Both left and right have a tendency to treat out-of-work benefit receipt as a symptom of broad societal malaise - whether this is seen in terms of the failures of capitalism, or of moral decline, or (increasingly, on both sides) of both. But neither of these perspectives is appropriate for the purposes of discussing a system that mainly deals with situations which would need to be addressed by any functioning welfare state, under any plausible economic circumstances or social values: i.e., assistance in periods of temporary unemployment or sickness, and for longer periods of severe and long-term disabling conditions and caring responsibilities.
The sort of grandstanding references to 'six million people on welfare' that dominate political debate in this area involve airbrushing out of the picture these routine functions of the benefits system, in favour of shadowy social archetypes: families where 'no one has worked for generations', communities where 'no one works around here', 'the underclass'.(1)The conflation of social security and social dysfunction is one of the dominant tropes of current debate on welfare on all sides. Will Hutton, on the centre left, could declare last year that 'the welfare state was not set up to support vast families or single mothers in intergenerational welfare dependency' - the question of whether it was to any significant extent doing anything of the kind was not even posed. (2)
It is well known that social security systems can have intended and unintended effects that go well beyond their function of managing social risks. However, the extent to which any system does have negative effects is essentially an empirical issue rather than a matter for intuition; but the sort of accusations that have been levelled against the UK system by commentators on left and right have rarely been supported with relevant, up-to-date data on who claims out-of-work benefits, why, and, crucially, for how long. Indeed most assertions on 'welfare dependency' turn on an implicit and quite erroneous assumption that benefit claims are overwhelmingly long-term in nature.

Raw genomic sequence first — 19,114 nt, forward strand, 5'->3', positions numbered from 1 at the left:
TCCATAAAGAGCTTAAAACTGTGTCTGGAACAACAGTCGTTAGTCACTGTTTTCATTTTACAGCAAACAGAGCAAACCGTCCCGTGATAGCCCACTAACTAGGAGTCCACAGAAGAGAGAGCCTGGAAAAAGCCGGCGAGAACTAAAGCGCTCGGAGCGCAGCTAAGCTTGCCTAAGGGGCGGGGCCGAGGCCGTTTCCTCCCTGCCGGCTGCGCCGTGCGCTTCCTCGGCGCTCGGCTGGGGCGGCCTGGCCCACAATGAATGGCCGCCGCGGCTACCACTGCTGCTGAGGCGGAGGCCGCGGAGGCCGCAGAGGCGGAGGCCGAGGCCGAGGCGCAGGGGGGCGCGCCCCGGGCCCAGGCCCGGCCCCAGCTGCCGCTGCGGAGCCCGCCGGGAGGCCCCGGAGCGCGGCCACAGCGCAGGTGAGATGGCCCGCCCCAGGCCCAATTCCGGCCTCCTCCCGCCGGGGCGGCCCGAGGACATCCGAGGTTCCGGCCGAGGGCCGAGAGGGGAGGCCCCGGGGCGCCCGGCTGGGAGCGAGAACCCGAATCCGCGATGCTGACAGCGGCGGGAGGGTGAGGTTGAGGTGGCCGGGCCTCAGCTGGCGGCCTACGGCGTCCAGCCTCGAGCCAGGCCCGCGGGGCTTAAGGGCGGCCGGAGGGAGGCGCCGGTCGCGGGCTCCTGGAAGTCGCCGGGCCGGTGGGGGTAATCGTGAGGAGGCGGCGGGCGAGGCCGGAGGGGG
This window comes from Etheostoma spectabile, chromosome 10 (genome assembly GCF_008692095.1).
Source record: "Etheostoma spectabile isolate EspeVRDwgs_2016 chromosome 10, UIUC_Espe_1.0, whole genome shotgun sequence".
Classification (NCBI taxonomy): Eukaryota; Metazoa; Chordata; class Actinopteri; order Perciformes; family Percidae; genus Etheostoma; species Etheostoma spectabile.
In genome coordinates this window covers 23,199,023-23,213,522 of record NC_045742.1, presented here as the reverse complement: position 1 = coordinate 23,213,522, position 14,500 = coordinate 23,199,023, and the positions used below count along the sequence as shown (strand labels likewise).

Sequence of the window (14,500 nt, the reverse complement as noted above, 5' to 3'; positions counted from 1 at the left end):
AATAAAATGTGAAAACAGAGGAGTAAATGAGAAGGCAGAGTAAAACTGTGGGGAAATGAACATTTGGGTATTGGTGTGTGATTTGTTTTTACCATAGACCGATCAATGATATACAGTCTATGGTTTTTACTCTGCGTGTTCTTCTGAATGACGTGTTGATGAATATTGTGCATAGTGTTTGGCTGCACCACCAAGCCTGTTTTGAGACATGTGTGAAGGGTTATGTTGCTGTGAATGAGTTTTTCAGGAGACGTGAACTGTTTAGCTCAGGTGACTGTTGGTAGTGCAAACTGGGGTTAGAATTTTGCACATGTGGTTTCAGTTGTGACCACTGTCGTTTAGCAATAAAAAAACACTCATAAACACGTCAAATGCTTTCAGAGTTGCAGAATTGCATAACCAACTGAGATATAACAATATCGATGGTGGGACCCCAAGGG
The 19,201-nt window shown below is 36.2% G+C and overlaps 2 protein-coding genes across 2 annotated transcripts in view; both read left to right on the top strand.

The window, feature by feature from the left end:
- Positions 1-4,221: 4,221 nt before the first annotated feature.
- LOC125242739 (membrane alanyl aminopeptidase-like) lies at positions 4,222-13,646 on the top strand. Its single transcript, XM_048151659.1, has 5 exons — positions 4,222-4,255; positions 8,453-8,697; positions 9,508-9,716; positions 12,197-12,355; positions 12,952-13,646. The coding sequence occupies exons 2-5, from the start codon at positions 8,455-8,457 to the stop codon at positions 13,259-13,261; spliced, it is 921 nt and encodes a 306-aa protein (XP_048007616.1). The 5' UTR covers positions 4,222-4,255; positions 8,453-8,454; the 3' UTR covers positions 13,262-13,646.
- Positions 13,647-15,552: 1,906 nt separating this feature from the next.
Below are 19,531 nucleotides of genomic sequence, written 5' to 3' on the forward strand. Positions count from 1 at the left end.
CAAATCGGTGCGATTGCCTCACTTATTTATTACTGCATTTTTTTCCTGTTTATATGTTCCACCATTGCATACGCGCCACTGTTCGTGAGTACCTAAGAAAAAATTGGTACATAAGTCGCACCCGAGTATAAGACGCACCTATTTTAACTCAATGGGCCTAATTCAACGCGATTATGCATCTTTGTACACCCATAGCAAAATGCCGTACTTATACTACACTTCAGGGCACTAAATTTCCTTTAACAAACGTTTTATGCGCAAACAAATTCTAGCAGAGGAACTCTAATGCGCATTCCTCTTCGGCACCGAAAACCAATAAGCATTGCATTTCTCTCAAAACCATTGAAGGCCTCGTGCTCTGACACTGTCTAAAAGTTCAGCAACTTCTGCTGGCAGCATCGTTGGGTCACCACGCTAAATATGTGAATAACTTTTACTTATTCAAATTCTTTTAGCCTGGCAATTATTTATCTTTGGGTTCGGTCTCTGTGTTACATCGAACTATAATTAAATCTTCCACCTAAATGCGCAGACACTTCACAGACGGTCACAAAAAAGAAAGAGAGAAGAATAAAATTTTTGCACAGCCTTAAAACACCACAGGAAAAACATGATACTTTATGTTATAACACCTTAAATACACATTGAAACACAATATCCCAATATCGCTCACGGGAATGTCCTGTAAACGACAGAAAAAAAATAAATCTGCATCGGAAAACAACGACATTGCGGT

This article looks at the area of the benefits system that is most relevant to discussions that present long-term benefit receipt as a symptom or a cause of societal problems - i.e. those in receipt of incapacity and disability benefits, which now account for some 81 per cent of all long-term out-of-work claims (claims running for five years or over). To understand the underlying trends within this group we begin with the history of economic inactivity and benefit receipt from the early 1980s to the mid-1990s, since this histor y continues to influence contemporary anxieties about social security.3 We then look at the period from 1997 to the present, and in particular at contrasting developments in the 'incapacity' and 'disability' caseloads. We show that the idea that Labour failed to reduce the Incapacity Benefit (IB) caseload - a dominant theme in the party's post-election autopsy - is largely a myth, and is based on misconceptions about the geography, age and gender patterns of benefit receipt. In fact IB receipt fell substantially during this period, and fell most for age groups and areas with the highest levels of receipt. On the other hand disability benefit receipt rose during this period (albeit not as much as incapacity benefit receipt fell), partly because of demographic factors, but also because of increases in claims associated with mental health and learning difficulties. On the other hand there was no rise in disability benefit claims associated with physical conditions.
The key point here is that long-term out of work benefit receipt is increasingly dominated by people living with more severe disabling conditions, and by people caring for the disabled. And neither the flaws of contemporary capitalism nor changes in social values have much of a role in explaining these trends or indicating promising policy directions. …